Friday, October 28, 2011

The Economic Family Doctrine: Moline Properties and Risk Shifting and Risk Distribution

The economic family doctrine was the IRS' primary legal argument against captive insurance.  This theory was developed over a series of internal memorandums which I'll discuss in a later post.  But to understand the economy family doctrine -- and the primary arguments against it -- there are two legal concepts we need to explain.

The legally separate nature of corporations.  

While it seems common sense that a court would treat each corporation as a separate legal entity, this is a concept that had to be established in case law in Moline Properties.  The following is from my book:

In Moline, Uly Thompson organized Moline Properties as a Florida Corporation. Thompson transferred a mortgaged property to the corporation in 1928.  A trustee who represented Thompson’s creditors held the stock of the corporation as security for another of Thompson’s loans.  The corporation sold the property in 1933.  The corporation reported a loss in 1934 and a profit in 1935 and 1936.  Thompson “filed a claim for refund on petitioner’s behalf in 1934 and sought to report the 1935 gain as his individual return.”  Thompson also reported the 1936 gain on his individual return.  In other words, the primary shareholder attempted to report corporate income as individual income.  The question is whether the corporation or Thompson is responsible for the taxes from the sale of property.  The court ruled thusly:

The doctrine of corporate entity fills a useful purpose in business life.  Whether the purpose be to gain an advantage under the law of the state of incorporation or to avoid or to comply with the demands of creditors or to serve the creator's personal or undisclosed convenience, so long as that purpose is the equivalent of business activity or is followed by the carrying on of business by the corporation, the corporation remains a separate taxable entity

In other words, the corporate form will be respected so long as it serves a legitimate business purpose. 

Central to the IRS' primary anti-captive argument is the concept of corporate family, meaning the service focuses on the tax implications of a corporate group rather then for an individual company.  In all the major economic family cases, the taxpayers would argue that the economic family theory violated the separate nature of corporate entities.

Risk Shifting and Risk Distribution

These are two concepts that are inherent in insurance.  Again from my book:

Helvering is a landmark decision in insurance law because it provides the basic legal definition of insurance: “Historically and commonly insurance involves risk shifting and risk distributing.”  All future captive cases will use this definition and expand on it.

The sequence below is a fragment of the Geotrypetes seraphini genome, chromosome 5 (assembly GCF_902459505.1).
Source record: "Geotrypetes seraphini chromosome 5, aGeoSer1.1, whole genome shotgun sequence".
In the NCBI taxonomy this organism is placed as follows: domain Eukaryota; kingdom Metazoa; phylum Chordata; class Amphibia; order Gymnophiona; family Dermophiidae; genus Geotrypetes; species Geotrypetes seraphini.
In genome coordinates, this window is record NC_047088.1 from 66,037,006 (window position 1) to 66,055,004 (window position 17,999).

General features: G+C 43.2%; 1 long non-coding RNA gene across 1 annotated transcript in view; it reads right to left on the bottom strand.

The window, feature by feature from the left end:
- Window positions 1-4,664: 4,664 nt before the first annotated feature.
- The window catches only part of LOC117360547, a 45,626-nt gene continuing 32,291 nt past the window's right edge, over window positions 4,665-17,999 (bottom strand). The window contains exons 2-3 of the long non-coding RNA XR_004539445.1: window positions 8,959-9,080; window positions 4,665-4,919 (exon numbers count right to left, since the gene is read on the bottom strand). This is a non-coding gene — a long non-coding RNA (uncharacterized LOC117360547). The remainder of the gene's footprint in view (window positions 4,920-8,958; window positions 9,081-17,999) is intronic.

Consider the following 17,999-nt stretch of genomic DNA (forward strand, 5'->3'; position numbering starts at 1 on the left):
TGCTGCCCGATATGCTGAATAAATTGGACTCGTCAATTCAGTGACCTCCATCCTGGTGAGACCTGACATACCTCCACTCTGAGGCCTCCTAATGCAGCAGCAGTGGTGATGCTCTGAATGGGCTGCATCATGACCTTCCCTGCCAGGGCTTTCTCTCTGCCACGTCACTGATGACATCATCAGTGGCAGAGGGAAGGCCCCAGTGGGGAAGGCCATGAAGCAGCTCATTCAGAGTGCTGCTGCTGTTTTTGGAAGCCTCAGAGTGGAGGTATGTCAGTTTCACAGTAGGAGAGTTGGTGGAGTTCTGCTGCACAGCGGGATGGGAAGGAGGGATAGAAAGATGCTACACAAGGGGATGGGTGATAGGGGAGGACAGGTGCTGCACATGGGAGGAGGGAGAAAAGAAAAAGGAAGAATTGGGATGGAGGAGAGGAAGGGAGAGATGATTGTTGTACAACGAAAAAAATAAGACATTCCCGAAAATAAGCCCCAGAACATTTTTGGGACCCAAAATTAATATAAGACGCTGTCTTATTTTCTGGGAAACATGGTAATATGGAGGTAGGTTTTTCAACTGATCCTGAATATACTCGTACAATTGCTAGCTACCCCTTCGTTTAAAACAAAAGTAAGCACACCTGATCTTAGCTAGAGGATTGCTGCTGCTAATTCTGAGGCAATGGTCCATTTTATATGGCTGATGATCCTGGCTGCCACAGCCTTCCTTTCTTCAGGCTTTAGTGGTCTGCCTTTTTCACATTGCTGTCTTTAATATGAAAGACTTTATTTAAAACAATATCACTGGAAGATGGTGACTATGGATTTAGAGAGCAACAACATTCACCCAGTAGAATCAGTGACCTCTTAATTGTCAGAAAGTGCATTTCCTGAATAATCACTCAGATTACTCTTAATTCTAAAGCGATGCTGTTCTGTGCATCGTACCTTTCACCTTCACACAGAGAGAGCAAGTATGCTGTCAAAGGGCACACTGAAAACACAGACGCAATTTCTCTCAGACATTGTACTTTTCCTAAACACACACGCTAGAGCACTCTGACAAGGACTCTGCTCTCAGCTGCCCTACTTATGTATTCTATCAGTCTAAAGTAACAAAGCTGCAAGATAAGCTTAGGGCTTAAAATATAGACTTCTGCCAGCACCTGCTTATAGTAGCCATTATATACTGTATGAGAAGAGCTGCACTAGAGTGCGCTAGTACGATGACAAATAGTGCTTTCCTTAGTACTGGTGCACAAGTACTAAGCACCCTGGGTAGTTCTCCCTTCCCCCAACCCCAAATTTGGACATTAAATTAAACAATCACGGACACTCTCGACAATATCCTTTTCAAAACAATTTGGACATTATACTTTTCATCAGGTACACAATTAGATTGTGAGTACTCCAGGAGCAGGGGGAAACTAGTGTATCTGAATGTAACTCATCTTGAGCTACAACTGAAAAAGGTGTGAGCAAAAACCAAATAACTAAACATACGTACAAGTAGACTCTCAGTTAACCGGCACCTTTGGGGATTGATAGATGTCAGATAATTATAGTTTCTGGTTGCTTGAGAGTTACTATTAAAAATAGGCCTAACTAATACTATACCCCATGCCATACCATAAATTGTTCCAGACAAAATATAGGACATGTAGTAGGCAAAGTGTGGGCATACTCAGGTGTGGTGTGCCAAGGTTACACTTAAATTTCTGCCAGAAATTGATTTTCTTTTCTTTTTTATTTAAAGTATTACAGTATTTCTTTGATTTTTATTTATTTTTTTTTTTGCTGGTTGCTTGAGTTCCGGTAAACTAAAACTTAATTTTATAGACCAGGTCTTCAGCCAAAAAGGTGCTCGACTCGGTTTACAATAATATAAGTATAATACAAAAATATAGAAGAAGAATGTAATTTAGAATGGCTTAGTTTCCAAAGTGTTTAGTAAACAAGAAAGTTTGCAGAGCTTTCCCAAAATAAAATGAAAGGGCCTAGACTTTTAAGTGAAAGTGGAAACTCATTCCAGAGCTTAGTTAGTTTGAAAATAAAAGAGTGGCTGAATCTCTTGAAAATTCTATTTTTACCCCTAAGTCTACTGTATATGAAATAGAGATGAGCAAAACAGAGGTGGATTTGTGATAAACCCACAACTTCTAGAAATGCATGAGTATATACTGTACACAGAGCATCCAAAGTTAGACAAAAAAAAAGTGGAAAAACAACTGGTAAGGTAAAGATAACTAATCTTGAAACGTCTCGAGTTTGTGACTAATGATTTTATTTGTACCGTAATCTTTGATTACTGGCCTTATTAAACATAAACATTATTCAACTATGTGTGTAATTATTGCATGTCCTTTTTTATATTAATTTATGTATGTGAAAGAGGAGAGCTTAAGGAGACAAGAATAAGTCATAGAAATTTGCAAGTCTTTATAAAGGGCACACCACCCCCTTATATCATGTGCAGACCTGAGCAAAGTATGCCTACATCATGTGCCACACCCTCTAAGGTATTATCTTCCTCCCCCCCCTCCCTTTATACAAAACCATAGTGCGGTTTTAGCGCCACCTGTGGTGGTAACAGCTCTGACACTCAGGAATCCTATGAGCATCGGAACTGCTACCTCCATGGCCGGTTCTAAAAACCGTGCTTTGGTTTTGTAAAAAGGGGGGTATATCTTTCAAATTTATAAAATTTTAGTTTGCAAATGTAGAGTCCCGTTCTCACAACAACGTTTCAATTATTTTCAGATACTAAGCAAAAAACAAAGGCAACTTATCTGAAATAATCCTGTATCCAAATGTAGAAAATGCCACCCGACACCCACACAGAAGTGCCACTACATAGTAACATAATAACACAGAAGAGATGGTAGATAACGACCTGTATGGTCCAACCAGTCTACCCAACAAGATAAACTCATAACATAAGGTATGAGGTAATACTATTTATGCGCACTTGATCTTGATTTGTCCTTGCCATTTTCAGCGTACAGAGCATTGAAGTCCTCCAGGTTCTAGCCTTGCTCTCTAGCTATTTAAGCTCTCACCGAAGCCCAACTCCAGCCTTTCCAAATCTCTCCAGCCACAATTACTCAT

In Helvering,Helvering, an 80-year-old woman purchased an annuity and a life insurance contract. She paid $4,179 for the annuity and $22,946 for the life insurance policy making her total payment $27,125.  The annuity contract allowed her to receive $589.80 per year for life.The life insurance contract paid $25,000 on her death.  From an actuarial perspective, the purchaser would have to live to 84 in order for her total payout to exceed her amount paid (and that assumes the insurance company does not invest the money received).  She purchased these policies one month before her death.  The insurance company would not issue one policy without the other.  The proceeds of the life insurance policy went to her daughter who did not include the amount of the life insurance policy in the estate tax return.  The commissioner disallowed the exclusion, and included the total amount of the insurance policy in the decedent’s estate.

To determine if the commissioner made the correct determination, the court had to define “insurance.”  The court first looked through the various insurance statutes before arriving at this definition:  “We think the fair import of subsection [g] is that the amounts must be received as the result of a transaction which involved an actual ‘insurance risk’ at the time the transaction was executed.  Historically and commonly insurance involves risk shifting and risk distributing.”

Unfortunately, the court did not define either of these terms, leaving that task to later decisions, which have arrived at the following explanations.

Risk shifting is seen from the insureds perspective and is accomplished through a valid insurance contract.  Essentially, when X happens to the insured, Y pays.  For example, if I purchase home owners insurance that covers fire and my house burns down, then insurance company pays a claim and makes me whole.  Factually what matters here is that the insurance contract is valid.  This element is rarely challenged.